cheap coal still big business around the world

–(– 01/05/2010 – International industry news provided by Financial News USA.

Joy Global (JOYG) sells mining equipment to the world, especially for coal mining.

It’s a good thing Joy spreads Joy (products) to the world, because the coal business in the U.S. isn’t as upbeat. It’s bogged down with big stockpiles, not to mention an image problem over environmental concerns.

The U.S. economy hasn’t yet picked up a whole lot of steam either, especially compared with faster-growing economies in emerging markets such as China and India. In those nations, low-cost coal is the fuel of choice to power new electric plants.

Meanwhile in the U.S., relatively low prices for natural gas have been giving the cleaner fuel a leg up on coal, which is increasingly getting a bad reputation because it emits lots of carbon dioxide, a greenhouse gas.

Pending legislation aimed at reducing greenhouse gases doesn’t ease utility firms’ jitters over building new coal facilities, analysts say.

International Footprint

“The majority of (Joy’s) business is international and outside the U.S. (where) coal end-markets are strengthening,” said analyst Andy Kaplowitz of Barclays Capital. “And I expect them to continue to slowly strengthen.”

Along with crosstown rival Bucyrus International (BUCY), Milwaukee-based Joy is a worldwide leader in mining equipment and machinery, both surface and underground. Its gear is used in the mining of coal, copper, iron ore and other minerals.

The worldwide economic slowdown has hampered overall sales of mining equipment, even in emerging markets. Orders have slowed from a year earlier, meaning lower revenue several months down the road when it’s time to deliver the equipment.

Revenue in Joy’s fourth quarter ended Oct. 30 fell 6.6% from a year earlier to $963.5 million. But Joy trimmed costs to compensate and, with a one-time gain, posted an 8% rise in per-share earnings to $1.20.

The full year ended with a 21% rise to $4.41 a share on revenue of $3.6 billion, up from $3.42 billion the year before.

Analysts expect orders to improve in fiscal 2010 as demand ticks up modestly, meaning good news for 2011. That view even includes the U.S., which accounts for 42% of Joy’s business.

Meanwhile, 2010 revenue is still seen down from 2009.

Joy views 2009 as “the cyclical floor for incoming orders,” CEO Michael Sutherlin said in a fourth-quarter statement.

“Our customers are increasing their capital expenditure budgets for 2010,” he said, noting that they were “reactivating” some of the projects they had put on hold.

For most of 2009, U.S. coal consumption was down 10% from 2008, according to the Energy Information Administration. But Barclays’ Kaplowitz expects electricity demand and higher natural gas prices to boost coal-fired power generation growth in 2010.

oy’s profit for fiscal 2010 (ending in October) is expected to drop in the double digits as deliveries match the slowdown in orders from 2009. Analysts polled by Thomson Reuters estimate 2010 earnings falling 33% to $2.95 a share.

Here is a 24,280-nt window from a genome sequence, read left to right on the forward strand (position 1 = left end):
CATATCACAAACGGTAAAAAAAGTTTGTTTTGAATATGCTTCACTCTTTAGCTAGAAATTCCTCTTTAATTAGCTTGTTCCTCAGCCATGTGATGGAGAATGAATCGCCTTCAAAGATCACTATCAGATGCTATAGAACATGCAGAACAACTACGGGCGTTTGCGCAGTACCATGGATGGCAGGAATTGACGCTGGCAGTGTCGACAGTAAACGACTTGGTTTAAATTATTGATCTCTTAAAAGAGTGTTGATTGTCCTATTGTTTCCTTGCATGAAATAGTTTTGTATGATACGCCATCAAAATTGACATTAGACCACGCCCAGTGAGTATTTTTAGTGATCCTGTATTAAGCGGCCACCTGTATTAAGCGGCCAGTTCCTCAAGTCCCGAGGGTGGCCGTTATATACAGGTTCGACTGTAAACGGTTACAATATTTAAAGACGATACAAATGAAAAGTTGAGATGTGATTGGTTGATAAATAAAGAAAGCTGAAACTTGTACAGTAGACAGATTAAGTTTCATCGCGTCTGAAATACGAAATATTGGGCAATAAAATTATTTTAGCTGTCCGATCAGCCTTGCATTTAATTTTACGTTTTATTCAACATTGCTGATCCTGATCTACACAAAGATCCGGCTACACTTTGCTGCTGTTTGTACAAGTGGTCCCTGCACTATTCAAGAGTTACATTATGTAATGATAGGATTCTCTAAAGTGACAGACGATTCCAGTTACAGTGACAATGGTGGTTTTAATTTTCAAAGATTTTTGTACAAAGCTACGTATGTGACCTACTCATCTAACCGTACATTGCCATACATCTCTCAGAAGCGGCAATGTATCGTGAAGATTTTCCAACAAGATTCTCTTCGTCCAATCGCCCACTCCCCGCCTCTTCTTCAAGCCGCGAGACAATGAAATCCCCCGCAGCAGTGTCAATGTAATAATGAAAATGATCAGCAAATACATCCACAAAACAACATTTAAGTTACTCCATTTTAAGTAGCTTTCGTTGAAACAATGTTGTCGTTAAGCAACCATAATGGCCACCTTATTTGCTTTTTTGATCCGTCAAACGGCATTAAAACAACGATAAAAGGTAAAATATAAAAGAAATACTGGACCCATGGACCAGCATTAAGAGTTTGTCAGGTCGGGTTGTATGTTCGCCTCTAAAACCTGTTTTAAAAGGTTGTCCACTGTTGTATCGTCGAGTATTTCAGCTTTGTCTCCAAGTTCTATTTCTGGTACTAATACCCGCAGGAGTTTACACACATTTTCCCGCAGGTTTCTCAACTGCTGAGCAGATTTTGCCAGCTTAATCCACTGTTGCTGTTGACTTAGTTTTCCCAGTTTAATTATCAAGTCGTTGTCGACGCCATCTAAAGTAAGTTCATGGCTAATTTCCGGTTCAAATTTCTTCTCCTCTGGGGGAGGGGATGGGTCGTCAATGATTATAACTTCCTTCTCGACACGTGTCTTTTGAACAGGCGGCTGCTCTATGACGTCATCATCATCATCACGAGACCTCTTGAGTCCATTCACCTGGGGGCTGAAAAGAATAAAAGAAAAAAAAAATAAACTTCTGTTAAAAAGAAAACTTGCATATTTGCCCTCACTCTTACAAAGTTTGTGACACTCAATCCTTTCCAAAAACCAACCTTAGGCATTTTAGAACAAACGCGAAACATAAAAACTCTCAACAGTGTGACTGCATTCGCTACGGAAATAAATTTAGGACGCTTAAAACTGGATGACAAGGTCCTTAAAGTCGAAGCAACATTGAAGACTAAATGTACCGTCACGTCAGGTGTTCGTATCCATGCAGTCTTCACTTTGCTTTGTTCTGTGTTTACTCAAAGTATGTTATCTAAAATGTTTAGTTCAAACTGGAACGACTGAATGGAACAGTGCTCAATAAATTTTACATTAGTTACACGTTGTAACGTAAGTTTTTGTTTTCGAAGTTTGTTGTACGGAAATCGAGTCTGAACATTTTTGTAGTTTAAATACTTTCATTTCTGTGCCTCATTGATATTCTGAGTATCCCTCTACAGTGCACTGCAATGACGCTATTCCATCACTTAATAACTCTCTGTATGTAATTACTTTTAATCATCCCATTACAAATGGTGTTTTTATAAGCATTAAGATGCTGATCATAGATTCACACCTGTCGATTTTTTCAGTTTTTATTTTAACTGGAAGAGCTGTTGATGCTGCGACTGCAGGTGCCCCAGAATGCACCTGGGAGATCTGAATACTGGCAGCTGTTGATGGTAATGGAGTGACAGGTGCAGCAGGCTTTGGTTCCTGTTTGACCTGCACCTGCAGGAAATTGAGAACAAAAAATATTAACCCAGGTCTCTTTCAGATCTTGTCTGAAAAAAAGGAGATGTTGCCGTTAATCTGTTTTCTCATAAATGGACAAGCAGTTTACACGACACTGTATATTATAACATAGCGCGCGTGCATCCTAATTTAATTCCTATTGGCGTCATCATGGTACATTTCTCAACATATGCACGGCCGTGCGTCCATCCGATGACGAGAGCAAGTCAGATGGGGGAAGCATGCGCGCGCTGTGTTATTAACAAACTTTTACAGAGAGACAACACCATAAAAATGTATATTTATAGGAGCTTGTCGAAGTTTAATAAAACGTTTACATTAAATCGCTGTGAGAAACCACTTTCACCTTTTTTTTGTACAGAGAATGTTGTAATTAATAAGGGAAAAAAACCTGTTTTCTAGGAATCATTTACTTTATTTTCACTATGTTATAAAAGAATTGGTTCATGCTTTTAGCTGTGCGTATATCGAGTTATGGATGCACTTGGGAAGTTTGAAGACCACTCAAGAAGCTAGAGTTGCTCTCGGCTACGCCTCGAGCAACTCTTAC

“If a customer orders a product today, most of the time you won’t see that go through Joy’s income statement for nine to 12 months,” Kaplowitz said. “Their orders started to get weaker starting in November of 2008.”

So why has the stock been going up? Shares have jumped from a low of 14 in late November 2008 to 55 at Monday’s close.

Investors are apparently looking ahead. Even as profit is seen dropping in the near term, they understand that orders are expected to slowly rise over the year, giving a lift to 2011 sales and profit. Indeed, analysts expect 2011 earnings to rise 20%.

“The stock rallied off the bottom because of an expected global rebound and also because orders have stabilized,” Kaplowitz said. “Over the next year, orders could slowly rise and that could help the stock price over time.”

Joy’s outlook has been improving since late summer, says Paul Bodnar, an analyst at Longbow Research.

“Estimates are going up because capital expansion plans keep increasing by miners such as BHP Billiton (BHP), Rio Tinto (RTP) and Vale (VALE),” Bodnar said. “Equipment orders are highly correlated to those orders by mining companies.”

Those mining firms, Joy’s customers, operate in international markets.

In a Dec. 16 conference call, Joy CEO Sutherlin said the impact of emerging markets had been “very dramatic, both in moderating the trough and in being the early driver of recovery in commodity demand.”

He said the company was expecting 2010 to be “a year of improving order rates.” At the top of his list: China and Australia.

Competitive Threat?

Meanwhile, Joy’s chief rival, Bucyrus, recently announced that it would get bigger. It plans to acquire Terex Corp.’s (TEX) mining business for $1.3 billion. Since the division takes in about $1 billion in annual sales, the combined company would slightly overtake Joy in annual revenue.

But analysts don’t see the merger as too much of a competitive threat to Joy, since Terex’s mining unit doesn’t compete much in Joy’s arena. It’s more involved in heavy mining trucks and equipment: electric haul trucks, hydraulic mining shovels and diesel drills.

Joy sells electric mining shovels, rotary blasthole drills and walking draglines, among other gear.

In terms of market share, the merger is “not a game-changer,” Bodnar said.

“Consolidation,” Kaplowitz added, “should also help the industry to some extent because it may help a little bit with pricing.”

Bucyrus, however, could be seen as more of a “one-stop shop,” Kaplowitz said, possibly making it more attractive to potential customers. About Financial News USA

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